Wednesday, 12 August 2015

Wednesday 12th Aug: Zak Ové’s Moko Jumbie sculptures at the British Museum

To coincide with Notting Hill Carnival, The British Museum have commissioned UK-Trinidadian artist Zak Ové on 2 epic Moko Jumbie sculptures installed as tall as the great court. The stilted masquerade characters are guardian spirits originally from Trinidad Carnival, representing African ancestry, celebrating African contributions to world carnival:
"Oral traditions describe the Moko Jumbie as a guardian of villages who could foresee danger and protect inhabitants from evil forces. Traditionally, Moko Jumbie figures wore long colourful skirts or trousers over their stilts and masks covering their faces. They were sometimes accompanied by dwarfs – represented in the installation in the Great Court by two ‘lost souls’, on loan to the Museum from Zak Ové – who provided a visual height contrast."
The Moko Jumbie's will later be installed in the Africa Galleries of the British Museum, Ové becoming the first Caribbean artist to enter the collection.  Here are the words from his gallery's page:

"The Moko Jumbie is a stilted spirit masquerade, representing the ancestors of the displaced peoples of Africa, appearing in times of trauma as a symbol of healing and protection. Being very tall, they act as sentinels, looking afar, anticipating danger and are a common sight at Carnival, Emancipation and Harvest festivals as well as other community gatherings.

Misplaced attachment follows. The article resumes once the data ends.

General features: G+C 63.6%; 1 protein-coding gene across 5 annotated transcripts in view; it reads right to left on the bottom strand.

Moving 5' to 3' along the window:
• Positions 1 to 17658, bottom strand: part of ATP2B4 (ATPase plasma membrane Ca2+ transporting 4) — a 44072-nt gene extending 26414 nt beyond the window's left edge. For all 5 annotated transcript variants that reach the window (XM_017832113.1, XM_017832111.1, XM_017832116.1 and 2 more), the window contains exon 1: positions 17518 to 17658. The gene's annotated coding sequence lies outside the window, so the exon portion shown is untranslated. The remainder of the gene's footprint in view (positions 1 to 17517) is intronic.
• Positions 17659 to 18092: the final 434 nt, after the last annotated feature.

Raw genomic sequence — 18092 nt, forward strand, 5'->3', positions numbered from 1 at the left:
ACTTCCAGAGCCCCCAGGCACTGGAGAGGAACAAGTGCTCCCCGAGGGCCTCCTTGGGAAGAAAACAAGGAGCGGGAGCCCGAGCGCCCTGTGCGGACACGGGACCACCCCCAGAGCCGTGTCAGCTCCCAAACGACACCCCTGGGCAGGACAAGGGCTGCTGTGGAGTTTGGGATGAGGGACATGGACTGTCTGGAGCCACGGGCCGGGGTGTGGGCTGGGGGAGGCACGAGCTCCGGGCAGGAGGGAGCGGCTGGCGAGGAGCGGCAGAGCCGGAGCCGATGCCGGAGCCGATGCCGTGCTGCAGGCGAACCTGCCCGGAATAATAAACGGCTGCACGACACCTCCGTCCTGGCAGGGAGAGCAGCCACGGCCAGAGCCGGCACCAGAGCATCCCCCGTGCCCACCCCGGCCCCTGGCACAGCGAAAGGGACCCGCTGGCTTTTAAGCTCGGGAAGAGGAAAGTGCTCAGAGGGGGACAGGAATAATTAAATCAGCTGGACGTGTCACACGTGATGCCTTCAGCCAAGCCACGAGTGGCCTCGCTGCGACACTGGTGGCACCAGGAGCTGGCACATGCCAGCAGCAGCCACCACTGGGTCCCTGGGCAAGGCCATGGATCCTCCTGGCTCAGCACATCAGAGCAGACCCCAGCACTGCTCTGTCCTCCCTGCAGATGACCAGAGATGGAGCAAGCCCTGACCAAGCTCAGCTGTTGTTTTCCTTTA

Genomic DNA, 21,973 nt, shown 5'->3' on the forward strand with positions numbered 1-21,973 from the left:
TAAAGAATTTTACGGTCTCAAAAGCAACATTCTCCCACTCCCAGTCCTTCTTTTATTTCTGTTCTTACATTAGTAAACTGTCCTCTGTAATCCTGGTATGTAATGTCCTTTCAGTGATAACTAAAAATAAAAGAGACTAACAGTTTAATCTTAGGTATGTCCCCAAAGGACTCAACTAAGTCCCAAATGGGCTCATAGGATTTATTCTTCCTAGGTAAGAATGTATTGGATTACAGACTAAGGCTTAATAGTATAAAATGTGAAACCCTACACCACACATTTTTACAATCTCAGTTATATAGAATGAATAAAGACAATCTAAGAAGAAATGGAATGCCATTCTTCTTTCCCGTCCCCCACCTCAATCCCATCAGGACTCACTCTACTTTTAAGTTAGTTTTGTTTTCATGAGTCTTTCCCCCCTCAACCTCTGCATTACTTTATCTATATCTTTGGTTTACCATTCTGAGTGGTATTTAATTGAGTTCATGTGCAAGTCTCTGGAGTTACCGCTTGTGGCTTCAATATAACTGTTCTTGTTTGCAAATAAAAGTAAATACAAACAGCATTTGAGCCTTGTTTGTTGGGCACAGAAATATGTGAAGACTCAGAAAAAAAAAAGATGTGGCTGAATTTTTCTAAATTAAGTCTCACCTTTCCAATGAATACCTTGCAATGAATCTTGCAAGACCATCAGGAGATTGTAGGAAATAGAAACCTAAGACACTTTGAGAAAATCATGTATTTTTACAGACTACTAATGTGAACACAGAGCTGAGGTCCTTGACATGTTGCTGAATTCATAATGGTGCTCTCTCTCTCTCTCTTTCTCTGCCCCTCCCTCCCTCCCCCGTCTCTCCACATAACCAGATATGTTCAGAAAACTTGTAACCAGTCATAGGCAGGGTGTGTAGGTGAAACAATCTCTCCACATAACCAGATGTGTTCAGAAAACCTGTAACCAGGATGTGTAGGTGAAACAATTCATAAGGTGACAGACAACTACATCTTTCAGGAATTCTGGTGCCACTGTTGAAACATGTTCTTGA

Africans brought many types of masquerade with them to the Americas. Despite the oppressive nature of enslavement and colonialism, spiritual rituals were disguised in masquerade and survived through incorporation into European carnival celebrations.

Masking for Africans in the Caribbean is a way to connect to ancestors and nature as well as notions of ‘home’. Masks can also be playful, frightening or a covert way to criticise ruling powers, and masking traditions like the Moko Jumbie also act as a vehicle to openly celebrate African ideas of beauty and creativity.

Ové works between sculpture, film, painting and photography, often collaging the various elements using found, cast and recovered materials. Interested in reinterpreting lost culture and mythology using modern and antique materials, he pays tribute to both spiritual and artistic African and Trinidadian identities which have been given new meanings through Trinidadian carnival and the cross cultural dispersion of ideas.

A constant theme for Ové is the emancipation of personal existence through incarnation with an ‘other self’, highlighting the power of play to free an individual from the contained experience of one’s identity.  This idea is filtered through his own personal and cultural upbringing, growing up between London and Trinidad with a black Trinidadian father and white Irish mother."

28 July - 13 September 2015, Great Court, Free
Events also happening this Saturday, see more info here.

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